The speech lacked the notable catch phrases of the best inaugural addresses. We have not forgotten Abraham Lincoln pledging “malice toward none and charity for all.” We recall Franklin Roosevelt proclaiming “the only thing we have to fear is fear itself.” We remember John F. Kennedy imploring Americans to “ask not what your country can do for you -- ask what you can do for your country." And we recall Reagan declaring that “government is not the solution to our problem; government is the problem.”

Still, Obama’s address was a compelling combination of soaring and hopeful rhetoric and some detailed policy analysis. It was especially noteworthy that he plumbed the issue of catastrophic climate change, perhaps humanity’s greatest challenge of the Twenty-First Century. Obama spent more time on climate change than any other issue.

But he must come up better solutions than the failed program of cap and trade. This might include a national carbon tax would and a renewed commitment to achieve international agreement on curbing carbon emissions. The science on catastrophic climate change is now overwhelming, even skeptics are conforming to the consensus of the world’s leading climate scientists.

Obama’s speech also recognized that we are a changed nation, not just becoming more diverse racially and ethnically, but also evolving in our social values. Consider the three iconic historical events that he highlighted. The Seneca Falls Convention was the first women’s rights convention in American history, held in 1848. Well ahead of its time it called for equality between men and women. The Selma Alabama march of 1965 was the pivotal event that led to the Voting Rights Act of 1965 that brought African Americans into America’s political mainstream. The Stonewall demonstrations that followed a 1969 police raid on a New York City gay bar marked a turning point in the struggle for gay and lesbian liberation. It would have been unthinkable just a few years ago for a president to single out these historical landmarks.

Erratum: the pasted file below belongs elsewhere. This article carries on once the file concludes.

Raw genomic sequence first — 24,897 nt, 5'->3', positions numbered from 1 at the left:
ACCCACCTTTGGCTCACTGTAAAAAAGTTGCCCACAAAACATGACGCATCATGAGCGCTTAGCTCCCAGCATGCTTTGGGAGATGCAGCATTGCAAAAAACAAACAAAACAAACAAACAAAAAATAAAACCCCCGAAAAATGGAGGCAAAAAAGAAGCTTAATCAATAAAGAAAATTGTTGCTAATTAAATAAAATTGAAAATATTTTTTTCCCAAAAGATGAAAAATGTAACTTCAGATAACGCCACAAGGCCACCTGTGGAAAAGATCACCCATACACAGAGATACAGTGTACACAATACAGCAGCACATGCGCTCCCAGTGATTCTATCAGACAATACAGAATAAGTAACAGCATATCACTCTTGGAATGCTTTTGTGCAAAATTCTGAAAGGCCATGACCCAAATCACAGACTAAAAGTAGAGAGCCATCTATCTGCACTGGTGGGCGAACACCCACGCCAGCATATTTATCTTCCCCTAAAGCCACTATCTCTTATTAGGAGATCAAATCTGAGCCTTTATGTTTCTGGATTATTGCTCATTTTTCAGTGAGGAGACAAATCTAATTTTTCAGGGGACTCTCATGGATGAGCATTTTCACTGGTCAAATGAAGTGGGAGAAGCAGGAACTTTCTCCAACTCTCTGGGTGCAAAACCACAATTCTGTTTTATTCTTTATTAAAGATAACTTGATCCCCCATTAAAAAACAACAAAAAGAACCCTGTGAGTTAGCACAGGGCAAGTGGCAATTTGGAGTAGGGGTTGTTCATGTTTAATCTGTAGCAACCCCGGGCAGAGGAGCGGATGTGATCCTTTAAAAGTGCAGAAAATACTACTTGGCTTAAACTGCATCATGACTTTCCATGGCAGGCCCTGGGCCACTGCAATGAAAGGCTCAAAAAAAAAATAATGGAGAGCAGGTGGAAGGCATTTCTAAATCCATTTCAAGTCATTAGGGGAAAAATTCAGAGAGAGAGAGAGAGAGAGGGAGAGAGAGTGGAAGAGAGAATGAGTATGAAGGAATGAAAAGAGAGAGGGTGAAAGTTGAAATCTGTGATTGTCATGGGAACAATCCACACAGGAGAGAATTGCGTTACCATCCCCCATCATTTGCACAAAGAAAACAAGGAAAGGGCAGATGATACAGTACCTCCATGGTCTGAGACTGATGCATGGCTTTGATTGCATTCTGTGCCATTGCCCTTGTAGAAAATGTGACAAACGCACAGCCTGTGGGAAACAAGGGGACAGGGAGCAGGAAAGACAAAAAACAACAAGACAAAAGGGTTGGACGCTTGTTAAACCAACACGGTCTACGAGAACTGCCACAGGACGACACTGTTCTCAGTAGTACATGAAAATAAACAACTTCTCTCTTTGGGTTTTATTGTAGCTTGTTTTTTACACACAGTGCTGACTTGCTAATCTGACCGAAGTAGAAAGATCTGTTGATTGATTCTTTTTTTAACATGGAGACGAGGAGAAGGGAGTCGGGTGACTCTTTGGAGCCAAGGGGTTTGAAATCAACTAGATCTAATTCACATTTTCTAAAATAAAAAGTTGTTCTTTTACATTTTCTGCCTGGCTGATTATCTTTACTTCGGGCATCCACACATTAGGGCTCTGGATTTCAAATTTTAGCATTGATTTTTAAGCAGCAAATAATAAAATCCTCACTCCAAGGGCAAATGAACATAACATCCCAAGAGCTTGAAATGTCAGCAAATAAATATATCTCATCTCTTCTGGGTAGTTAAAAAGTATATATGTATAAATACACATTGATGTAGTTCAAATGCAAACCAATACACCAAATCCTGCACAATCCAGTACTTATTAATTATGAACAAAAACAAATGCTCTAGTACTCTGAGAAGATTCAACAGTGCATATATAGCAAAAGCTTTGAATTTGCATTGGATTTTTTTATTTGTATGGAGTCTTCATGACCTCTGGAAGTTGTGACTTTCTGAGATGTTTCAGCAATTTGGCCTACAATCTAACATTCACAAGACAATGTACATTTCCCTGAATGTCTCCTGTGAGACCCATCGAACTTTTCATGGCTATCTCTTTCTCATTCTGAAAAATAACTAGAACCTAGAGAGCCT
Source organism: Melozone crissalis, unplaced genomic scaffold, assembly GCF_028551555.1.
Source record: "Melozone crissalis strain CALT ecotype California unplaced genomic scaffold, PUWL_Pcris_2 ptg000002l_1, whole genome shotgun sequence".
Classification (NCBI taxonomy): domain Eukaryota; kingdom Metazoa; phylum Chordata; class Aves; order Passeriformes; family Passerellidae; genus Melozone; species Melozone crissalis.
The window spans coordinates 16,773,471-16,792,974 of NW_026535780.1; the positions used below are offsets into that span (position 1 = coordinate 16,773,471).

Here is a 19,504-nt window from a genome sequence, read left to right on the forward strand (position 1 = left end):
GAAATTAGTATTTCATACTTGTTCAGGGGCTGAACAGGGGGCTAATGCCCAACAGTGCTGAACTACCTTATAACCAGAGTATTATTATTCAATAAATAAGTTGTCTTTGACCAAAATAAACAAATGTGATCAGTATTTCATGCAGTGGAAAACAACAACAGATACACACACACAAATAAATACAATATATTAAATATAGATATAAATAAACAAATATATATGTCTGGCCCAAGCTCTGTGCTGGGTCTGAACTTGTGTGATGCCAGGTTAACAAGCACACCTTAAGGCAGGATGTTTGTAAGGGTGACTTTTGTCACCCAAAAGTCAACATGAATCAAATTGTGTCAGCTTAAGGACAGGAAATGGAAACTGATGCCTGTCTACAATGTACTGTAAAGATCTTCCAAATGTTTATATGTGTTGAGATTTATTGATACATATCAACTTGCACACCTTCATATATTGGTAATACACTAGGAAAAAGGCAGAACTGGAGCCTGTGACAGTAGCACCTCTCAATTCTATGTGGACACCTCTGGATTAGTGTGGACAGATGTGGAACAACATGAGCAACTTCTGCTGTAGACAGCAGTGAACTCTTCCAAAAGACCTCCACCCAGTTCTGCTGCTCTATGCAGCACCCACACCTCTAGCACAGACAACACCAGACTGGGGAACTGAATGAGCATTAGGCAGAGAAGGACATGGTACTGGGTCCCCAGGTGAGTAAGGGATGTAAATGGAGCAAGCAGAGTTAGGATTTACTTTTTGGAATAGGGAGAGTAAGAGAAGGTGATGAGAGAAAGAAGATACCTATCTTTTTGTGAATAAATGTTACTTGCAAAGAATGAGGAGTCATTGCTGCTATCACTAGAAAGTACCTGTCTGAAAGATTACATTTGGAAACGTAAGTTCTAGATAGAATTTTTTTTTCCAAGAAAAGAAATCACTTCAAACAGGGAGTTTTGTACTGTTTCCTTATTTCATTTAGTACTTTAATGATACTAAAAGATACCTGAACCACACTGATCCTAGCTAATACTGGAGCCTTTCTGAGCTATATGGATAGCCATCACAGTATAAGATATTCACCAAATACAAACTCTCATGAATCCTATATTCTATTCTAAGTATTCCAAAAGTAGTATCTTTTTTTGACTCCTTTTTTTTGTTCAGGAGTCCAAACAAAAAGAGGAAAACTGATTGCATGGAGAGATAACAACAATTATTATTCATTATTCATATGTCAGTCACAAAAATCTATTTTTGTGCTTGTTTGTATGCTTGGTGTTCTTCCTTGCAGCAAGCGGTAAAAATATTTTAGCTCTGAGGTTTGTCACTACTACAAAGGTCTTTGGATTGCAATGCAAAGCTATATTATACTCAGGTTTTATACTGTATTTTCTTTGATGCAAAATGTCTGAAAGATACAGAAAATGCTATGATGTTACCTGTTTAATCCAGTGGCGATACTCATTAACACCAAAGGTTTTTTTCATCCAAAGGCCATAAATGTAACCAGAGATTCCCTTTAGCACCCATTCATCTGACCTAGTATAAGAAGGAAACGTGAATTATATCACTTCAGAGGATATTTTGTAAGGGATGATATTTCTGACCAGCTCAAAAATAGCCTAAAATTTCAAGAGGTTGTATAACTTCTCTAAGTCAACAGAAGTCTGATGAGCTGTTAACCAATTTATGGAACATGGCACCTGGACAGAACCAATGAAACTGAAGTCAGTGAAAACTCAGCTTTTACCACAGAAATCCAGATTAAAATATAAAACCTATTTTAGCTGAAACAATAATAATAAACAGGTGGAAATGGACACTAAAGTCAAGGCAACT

Obama made no concession to the Right in his address. He delivered a resolutely liberal speech in virtually all its particulars, not just on climate change, but on voting and gay rights, regulation of business, and immigration reform. In a thinly veiled swipe at Mitt Romney’s denigration of 47 percent of Americans, he said that initiatives to protect the social safety net “do not make us a nation of takers. They free us to take the risks that make this country great.”

Now it is the follow-up that counts. Obama will not get his policies through a conservative House of Representatives by schmoozing with congressional leaders or attempting backroom deals. Congress is like Wall Street. It operates on two principles: fear and greed.

Obama can get the House to fear him only by getting the American people behind his agenda. Great social change usually occurs only in a crisis like the Great Depression or through relentless grassroots pressure like that of the civil rights movement of the 1960s.

There are signs that Obama will follow this course in his second term. He seems more willing than in his first term to take control over national debates and to use the bully pulpit of the presidency. He has already made a compelling speech on gun control. He showed some steel in the conflict over the fiscal cliff. And he is converting his grassroots campaign organization into a sustained movement.

On Martin Luther King Day, Obama harkened back to King’s “I Have a Dream” speech by articulating his own dream for America:

"Our journey is not complete until all our children, from the streets of Detroit to the hills of Appalachia to the quiet lanes of Newtown, know that they are cared for and cherished and always safe from harm. That is our generation's task, to make these works, these rights, these values of life and liberty and the pursuit of happiness real for every American.

Lichtman is a professor of History at American University.